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March 13, 1999

Chris Woodruff


GREG SHARKO: With Chris' semifinal run, he'll jump from 550 to around 165 on next week's ATP Tour rankings. First question.

Q. When he came out serving like that, did you think you were in trouble pretty early on?

CHRIS WOODRUFF: No. He always comes out serving like that. He just played really well.

Q. Kind of like trying to catch a bullet in your bare


CHRIS WOODRUFF: I guess you could look at it like that.

Q. How would you assess your week?

CHRIS WOODRUFF: Fabulous. It was a great week. Anything other than that, it was outstanding. Very proud of myself.

Q. Moya said his accomplishment was like a dream. Was this a dream week for you?

CHRIS WOODRUFF: I don't know about a dream. I don't think we quite reached that level. Had I won the tournament, it would have been probably a dream. This was just a nice satisfying way to let, hopefully, myself and the rest of the tennis world know that I'm back.

Q. What are your immediate goals? What do you want to take out of this week's performance?

CHRIS WOODRUFF: Well, I just don't really know. I'm just going to enjoy it. My immediate goal is to get in the car and go to Phoenix right now. I'm just going to enjoy it, just keep playing and having fun. I mean, I'm doing great so far.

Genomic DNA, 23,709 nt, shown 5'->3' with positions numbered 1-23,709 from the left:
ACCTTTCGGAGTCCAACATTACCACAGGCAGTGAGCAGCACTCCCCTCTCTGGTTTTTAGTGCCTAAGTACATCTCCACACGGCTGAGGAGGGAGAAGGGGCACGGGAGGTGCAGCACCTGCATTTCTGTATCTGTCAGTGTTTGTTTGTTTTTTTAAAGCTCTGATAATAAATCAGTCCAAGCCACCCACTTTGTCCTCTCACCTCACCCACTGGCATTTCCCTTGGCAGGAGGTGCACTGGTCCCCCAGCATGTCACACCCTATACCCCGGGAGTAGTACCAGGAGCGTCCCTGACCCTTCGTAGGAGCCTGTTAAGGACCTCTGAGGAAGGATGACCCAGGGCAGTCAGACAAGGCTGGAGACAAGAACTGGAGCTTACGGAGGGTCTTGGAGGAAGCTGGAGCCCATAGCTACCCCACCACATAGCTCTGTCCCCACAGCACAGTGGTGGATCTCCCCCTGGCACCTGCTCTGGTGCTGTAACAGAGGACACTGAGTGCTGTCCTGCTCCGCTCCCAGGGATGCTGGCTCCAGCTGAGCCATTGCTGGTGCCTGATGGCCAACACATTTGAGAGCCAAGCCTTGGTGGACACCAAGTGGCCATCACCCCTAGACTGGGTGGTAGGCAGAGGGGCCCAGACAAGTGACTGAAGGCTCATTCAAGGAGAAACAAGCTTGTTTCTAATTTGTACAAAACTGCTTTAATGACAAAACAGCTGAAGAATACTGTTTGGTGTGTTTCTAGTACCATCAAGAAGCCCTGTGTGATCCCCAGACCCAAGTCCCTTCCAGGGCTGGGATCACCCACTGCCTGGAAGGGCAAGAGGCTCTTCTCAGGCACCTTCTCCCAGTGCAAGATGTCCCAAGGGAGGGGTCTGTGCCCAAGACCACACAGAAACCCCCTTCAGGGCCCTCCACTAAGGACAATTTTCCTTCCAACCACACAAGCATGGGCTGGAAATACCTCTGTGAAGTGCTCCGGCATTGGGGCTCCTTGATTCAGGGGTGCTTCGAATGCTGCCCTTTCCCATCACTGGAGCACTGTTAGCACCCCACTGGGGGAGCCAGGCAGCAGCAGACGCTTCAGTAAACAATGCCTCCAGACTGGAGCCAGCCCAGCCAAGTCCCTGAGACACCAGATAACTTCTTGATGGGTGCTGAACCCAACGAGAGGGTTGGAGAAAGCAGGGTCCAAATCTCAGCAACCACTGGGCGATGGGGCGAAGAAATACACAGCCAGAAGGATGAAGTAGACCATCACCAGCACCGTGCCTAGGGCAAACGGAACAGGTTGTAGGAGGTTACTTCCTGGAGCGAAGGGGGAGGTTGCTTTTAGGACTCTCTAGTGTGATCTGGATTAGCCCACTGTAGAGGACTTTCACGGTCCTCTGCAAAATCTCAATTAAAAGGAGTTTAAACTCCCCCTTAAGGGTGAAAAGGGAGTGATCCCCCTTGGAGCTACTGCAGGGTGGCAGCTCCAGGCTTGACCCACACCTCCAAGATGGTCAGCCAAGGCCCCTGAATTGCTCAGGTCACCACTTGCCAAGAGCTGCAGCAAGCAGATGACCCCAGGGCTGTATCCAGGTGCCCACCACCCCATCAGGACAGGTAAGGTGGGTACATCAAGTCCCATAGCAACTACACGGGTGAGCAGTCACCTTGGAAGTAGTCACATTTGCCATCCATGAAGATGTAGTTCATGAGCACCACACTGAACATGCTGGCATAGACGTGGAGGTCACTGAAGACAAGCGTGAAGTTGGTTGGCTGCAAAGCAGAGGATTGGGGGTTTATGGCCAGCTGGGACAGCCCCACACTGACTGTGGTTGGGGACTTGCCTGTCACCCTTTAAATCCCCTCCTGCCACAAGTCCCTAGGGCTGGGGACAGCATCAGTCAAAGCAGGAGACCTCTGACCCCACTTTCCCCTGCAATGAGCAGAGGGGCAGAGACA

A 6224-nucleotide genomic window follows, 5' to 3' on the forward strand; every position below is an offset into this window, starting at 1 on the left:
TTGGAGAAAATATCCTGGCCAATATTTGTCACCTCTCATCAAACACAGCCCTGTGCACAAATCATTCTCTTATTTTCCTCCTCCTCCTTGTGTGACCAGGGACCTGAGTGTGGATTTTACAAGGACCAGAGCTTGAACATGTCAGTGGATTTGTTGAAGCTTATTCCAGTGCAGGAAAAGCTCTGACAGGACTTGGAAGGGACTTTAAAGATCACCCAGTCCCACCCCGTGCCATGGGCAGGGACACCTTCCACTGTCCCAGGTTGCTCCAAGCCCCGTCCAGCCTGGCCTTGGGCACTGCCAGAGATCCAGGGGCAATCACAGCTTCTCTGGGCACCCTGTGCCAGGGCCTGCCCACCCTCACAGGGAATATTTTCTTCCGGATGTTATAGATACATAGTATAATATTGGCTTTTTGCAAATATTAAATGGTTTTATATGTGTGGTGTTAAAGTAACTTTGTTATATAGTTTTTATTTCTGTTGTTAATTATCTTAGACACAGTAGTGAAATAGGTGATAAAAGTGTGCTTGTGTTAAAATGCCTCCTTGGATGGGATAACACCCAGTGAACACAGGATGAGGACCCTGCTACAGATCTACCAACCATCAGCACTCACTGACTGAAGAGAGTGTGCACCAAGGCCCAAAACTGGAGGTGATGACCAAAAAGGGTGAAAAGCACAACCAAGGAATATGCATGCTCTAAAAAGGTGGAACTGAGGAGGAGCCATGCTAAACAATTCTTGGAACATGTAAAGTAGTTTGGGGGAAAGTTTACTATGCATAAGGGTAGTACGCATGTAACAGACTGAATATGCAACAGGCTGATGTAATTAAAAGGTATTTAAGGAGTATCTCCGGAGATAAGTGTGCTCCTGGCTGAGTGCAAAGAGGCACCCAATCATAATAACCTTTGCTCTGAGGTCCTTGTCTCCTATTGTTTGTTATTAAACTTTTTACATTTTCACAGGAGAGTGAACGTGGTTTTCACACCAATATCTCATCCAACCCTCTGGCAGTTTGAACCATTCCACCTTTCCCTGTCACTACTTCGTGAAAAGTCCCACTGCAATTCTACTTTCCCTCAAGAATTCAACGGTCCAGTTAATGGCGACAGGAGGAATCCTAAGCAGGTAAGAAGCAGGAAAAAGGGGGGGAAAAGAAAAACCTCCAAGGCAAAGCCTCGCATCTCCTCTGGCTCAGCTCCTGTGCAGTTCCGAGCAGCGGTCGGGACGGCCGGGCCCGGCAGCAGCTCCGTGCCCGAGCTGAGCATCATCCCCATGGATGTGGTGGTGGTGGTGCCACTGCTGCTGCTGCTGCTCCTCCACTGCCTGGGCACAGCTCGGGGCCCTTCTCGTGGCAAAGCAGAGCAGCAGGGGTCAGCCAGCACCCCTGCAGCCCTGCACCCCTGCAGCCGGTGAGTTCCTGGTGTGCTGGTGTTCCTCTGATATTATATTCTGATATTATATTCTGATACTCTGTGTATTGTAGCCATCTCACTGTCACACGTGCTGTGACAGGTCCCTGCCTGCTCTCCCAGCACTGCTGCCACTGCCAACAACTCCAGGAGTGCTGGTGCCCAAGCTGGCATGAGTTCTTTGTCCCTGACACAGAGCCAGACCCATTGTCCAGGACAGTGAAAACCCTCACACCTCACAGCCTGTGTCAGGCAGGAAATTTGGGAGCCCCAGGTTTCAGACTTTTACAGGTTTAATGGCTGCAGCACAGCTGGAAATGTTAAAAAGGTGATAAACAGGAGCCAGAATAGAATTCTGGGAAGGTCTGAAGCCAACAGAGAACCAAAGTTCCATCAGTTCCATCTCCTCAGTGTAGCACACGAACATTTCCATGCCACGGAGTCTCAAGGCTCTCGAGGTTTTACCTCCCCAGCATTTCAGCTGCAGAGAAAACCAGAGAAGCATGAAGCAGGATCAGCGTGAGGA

Q. What's in Phoenix?

CHRIS WOODRUFF: Avis. That's where I have to return the rental car.

Q. What did you think of your chances going into this match, knowing what a gorilla server he is?

CHRIS WOODRUFF: I know they were pretty good. I've beaten him a couple of times. I think it was 2-2.


CHRIS WOODRUFF: Really. He's a tough guy. Not taking anything away from him, I wasn't running on all cylinders today. It was just a matter of time before this whole week caught up with me. That was my seventh match. Seven matches is usually enough to win a whole tournament. Unfortunately with him, he's a front-runner, and when he gets ahead, hits the ball that hard, he's a tough guy to catch.

Q. Were you worn out a little bit then?

CHRIS WOODRUFF: You know, it's funny, I was a little worn out mentally. As far as I know right now, my body feels pretty good. But mentally I'm pretty tired.

Q. What's on your schedule for the coming weeks?

CHRIS WOODRUFF: Well, I'm going to try to decide. I think I was offered a wildcard into the Lipton today. I'm going to entertain the idea of accepting that. Then I play an exhibition in Houston. Then I'm going to go down to The Masters golf tournament.

Q. As a spectator, I assume?

CHRIS WOODRUFF: As a spectator.

GREG SHARKO: No caddying?

CHRIS WOODRUFF: No caddying.

Q. Who are you going to follow?

CHRIS WOODRUFF: Anybody really. Bob Tway I like a lot. Just anybody. I just love golf. I think it's a great sport.

Q. Have you been to The Masters before, or is this your first?

CHRIS WOODRUFF: Several times.

Q. Did you catch any of the women's final on TV in the locker room?

CHRIS WOODRUFF: I did, yeah.

Q. That was a great, dramatic match. Do you think anything in golf matches that one-on-one intensity that you get in tennis when it reaches high drama like that?

CHRIS WOODRUFF: Oh, I mean, Mark O'Meara's putt last year, I think it equals that, every bit of it. Yeah, I think golf is definitely just as big as tennis in terms of drama. I mean, in fact, golf, I would venture to say, is a lot harder than tennis.

Q. Did you watch the first match a little bit, the Moya match?


Q. You didn't get to see him become No. 1 at all?


End of FastScripts....

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